Rebel Rousers

AP

If stopping John Clay was hard enough for the Running Rebels, imagine their horror when another 250-pound back named Montee Ball heads their way. The duo combined for four touchdowns and create a potent weapon for opposing defenses.

LAS VEGAS - Even after he and the Wisconsin offense marched right down the field for a 14-play, 80-yard scoring drive to open the 2010 season, junior right back John Clay stood on the sideline, watching teammate Montee Ball carry the load.

When Ball dove into the end zone, helping the UW offense not miss a beat, it spoke volumes of how good the running attack can be this year, regardless of what opponent stands in its way.

In the season opener against UNLV, Wisconsin rushed for a total of 278 yards, 202 of which came from Clay and Ball, as the duo's four combined touchdowns were the difference in No.12 Wisconsin's season-opening win Saturday.

Playing in his first game since recovering from double offseason ankle surgery, Clay got 17 carries, an amount he said was around what he expected to get. He probably didn't expect a 7.2 yards per carry average, as his 123 yards gave him his seventh straight 100-yard game.

"After I got that first contact, I felt pretty good," Clay said. "It felt good to show them what we are all about, establishing the run game right away."

After missing the first four games of last season due to a injuries and a family death, Ball took the encouragement of his head coach to still focus on contributing during the season, After starting slow to get his feet wet, Ball broke out with 336 yards in his final five games his freshman year, emerging as the legitimate number two back.

Feeling like he had more to gain to become an all-around player, Ball approached the offseason wanting to enhance his capabilities and his strength in order to provide an added component supplement to Clay.

"The film that I did over the summer and the work that I put in, I feel like it's going to pay off," Ball said. "I just lower the pads and just keep running and moving my feet."

Not only did Ball spend ample time doing agility drills with new Strength Coach Ben Herbert, he gained upwards of 25 pounds, helping him withstand the physicality of the Big Ten and take charge of any size advantage.

"They are really good at what they do and if you start getting out of gaps and not playing things soundly … it creates problems," UNLV Head Coach Bobby Hauck said. "There are times when we played it well and times when they made us look bad."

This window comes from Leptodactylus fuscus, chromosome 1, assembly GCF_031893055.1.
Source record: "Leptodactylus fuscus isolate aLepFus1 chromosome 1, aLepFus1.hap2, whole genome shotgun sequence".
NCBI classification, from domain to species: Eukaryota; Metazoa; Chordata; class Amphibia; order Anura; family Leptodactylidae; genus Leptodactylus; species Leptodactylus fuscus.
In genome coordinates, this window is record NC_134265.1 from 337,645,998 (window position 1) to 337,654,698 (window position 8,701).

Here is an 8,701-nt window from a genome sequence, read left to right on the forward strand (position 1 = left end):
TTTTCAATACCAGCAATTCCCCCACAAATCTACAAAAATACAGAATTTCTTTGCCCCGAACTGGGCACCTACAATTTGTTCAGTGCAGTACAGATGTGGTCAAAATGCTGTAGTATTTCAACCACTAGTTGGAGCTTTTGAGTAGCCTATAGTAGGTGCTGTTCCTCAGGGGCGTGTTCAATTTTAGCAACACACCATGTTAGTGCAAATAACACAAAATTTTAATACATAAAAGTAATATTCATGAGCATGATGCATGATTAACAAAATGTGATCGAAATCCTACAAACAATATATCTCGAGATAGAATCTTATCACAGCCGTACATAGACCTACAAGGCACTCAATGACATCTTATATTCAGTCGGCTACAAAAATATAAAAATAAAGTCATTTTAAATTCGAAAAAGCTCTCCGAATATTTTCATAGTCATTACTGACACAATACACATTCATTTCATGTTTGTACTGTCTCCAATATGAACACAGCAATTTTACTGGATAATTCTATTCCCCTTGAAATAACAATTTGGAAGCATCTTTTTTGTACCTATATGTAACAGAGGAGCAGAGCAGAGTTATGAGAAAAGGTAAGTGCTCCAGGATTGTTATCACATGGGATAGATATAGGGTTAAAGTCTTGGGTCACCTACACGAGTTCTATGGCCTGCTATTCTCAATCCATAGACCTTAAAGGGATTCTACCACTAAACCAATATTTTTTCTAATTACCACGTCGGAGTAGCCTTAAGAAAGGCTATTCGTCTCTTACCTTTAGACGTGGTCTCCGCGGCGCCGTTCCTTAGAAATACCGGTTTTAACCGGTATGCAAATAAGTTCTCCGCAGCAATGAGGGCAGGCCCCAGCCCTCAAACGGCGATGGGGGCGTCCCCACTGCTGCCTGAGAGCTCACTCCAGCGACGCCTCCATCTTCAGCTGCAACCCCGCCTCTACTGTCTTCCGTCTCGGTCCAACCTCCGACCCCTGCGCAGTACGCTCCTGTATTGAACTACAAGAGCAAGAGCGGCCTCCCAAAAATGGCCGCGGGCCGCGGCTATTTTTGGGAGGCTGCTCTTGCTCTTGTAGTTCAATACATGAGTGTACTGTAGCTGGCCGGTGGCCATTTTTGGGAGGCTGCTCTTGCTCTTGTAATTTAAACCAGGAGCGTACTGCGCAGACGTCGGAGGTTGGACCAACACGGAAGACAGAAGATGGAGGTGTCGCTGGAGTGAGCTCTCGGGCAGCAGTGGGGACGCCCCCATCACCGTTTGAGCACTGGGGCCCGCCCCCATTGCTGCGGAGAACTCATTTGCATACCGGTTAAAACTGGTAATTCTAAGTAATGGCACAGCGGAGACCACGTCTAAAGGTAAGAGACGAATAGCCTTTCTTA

Each of UW's three running backs, true freshman James White included, had a play or plays that made the Running Rebels hang on for dear life. More importantly, the success they had kept the others fresh, which made for a lot of cheering of one another on the sideline.

"The pleasure we have there is I think they are all of them are selfless players," Head Coach Bret Bielema said. "They cheer for each other. They all have little bit different skill sets. I give my hats off to John. He had to take a couple IVs yesterday. He played through some adversity (being) a little bit under the weather. Those guys have a lot of pride."

With the play of Ball, Clay knows that a two-headed monster is harder to tame.

"We can provide a good thing for the offense," Clay added. "We can all run between the tackles, use our speed outside and our different sizes throw a changeup at the defense. He's a lot shorter than me, so he can squeeze through a lot of places that I can't."

The duo also knows that there is a precedent for two running backs to have supreme success within the Wisconsin offense, as Terrell Fletcher and Brent Moss became standouts during their four-year career (1991-94). With Moss running for 3,428 yards and Fletcher racking up 3,414 yards, making UW's running game one of the hardest in the country to stop.

With its dominant performance against UNLV and a five veteran offensive linemen clearing the path, the two-headed running game want to try and equal their predecessors.

"There aren't any steps that are going to be missed with the other guys that are in," Clay said. "We have a chance to be a good unit."

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